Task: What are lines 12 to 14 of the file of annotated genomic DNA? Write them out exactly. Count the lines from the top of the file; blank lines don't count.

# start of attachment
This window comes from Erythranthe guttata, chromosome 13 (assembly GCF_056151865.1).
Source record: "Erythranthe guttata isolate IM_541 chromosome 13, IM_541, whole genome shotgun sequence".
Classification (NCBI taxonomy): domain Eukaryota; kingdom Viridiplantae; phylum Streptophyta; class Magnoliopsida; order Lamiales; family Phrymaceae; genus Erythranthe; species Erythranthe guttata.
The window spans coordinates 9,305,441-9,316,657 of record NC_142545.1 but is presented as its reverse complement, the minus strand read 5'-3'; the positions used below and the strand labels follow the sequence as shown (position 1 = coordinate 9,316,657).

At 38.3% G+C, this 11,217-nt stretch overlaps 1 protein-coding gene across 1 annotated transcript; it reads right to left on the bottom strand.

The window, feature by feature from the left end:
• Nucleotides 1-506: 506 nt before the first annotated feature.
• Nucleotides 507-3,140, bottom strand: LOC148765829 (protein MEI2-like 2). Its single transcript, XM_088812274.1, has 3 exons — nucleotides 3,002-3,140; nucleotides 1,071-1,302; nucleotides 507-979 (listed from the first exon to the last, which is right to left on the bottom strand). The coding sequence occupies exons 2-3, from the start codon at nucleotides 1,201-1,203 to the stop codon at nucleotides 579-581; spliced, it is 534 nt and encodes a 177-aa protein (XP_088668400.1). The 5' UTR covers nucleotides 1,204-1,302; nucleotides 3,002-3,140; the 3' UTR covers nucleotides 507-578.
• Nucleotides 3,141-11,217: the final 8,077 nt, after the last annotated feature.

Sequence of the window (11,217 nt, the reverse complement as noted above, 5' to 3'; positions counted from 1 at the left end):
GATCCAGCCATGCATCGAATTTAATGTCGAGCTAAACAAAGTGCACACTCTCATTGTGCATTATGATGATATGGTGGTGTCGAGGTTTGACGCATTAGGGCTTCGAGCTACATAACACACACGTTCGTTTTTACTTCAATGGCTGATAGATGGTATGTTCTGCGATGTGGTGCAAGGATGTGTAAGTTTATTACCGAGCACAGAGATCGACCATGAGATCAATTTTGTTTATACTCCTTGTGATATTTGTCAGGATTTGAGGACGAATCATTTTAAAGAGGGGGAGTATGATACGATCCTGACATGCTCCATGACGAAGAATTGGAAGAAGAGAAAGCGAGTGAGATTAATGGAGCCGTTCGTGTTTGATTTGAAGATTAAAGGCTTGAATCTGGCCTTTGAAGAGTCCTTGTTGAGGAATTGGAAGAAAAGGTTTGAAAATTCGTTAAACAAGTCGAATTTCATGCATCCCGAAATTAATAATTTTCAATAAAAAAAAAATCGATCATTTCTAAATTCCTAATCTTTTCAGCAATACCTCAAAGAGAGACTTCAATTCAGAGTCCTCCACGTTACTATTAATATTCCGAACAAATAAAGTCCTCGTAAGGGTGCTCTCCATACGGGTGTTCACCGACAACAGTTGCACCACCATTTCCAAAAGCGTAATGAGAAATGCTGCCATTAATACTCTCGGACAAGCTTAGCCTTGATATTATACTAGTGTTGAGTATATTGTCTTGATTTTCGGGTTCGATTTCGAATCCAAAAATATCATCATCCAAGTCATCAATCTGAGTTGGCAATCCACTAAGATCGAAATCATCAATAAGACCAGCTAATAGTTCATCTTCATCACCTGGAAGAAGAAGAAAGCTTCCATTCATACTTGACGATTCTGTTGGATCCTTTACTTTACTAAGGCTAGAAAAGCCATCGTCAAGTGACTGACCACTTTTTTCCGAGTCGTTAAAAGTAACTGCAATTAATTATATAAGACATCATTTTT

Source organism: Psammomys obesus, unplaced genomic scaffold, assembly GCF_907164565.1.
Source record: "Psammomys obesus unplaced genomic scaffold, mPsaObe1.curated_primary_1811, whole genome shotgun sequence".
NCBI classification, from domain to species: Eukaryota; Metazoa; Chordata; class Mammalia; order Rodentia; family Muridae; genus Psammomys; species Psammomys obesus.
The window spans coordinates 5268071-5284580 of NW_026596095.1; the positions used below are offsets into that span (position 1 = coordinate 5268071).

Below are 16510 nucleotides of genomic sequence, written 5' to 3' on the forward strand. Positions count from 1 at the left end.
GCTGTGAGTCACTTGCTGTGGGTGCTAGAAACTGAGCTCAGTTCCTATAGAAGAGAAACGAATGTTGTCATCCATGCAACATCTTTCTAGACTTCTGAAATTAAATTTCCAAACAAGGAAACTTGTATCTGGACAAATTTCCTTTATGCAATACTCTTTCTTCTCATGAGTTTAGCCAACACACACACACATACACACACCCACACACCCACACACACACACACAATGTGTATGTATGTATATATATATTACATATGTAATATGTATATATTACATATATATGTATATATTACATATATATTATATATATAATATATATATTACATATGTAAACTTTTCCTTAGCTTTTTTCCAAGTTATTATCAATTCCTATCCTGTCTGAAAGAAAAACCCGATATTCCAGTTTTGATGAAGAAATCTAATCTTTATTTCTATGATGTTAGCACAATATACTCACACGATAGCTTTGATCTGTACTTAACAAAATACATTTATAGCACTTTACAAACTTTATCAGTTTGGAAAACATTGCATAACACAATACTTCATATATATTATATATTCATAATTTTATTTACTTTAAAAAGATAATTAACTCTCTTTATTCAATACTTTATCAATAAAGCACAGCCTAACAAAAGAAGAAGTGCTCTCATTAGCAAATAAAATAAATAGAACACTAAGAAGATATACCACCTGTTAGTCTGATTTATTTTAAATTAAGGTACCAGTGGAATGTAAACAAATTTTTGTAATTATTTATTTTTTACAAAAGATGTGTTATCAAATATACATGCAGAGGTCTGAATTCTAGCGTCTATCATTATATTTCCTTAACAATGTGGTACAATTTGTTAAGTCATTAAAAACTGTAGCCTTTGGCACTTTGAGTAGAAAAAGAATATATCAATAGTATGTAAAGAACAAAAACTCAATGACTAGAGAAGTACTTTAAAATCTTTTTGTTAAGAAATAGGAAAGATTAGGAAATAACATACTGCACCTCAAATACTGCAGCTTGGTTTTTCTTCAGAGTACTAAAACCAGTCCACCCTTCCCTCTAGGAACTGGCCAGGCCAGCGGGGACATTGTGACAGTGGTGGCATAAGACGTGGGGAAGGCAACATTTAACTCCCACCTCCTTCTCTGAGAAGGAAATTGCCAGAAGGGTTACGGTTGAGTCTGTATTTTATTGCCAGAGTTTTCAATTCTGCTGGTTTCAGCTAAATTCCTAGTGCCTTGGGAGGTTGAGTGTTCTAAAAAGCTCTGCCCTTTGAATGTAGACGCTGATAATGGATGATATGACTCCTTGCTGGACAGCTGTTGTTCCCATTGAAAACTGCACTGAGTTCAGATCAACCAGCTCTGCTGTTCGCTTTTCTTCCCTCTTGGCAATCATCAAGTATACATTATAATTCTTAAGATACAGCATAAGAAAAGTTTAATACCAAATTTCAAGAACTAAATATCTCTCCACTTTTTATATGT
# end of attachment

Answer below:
Source organism: Psammomys obesus, unplaced genomic scaffold, assembly GCF_907164565.1.
Source record: "Psammomys obesus unplaced genomic scaffold, mPsaObe1.curated_primary_1811, whole genome shotgun sequence".
NCBI classification, from domain to species: Eukaryota; Metazoa; Chordata; class Mammalia; order Rodentia; family Muridae; genus Psammomys; species Psammomys obesus.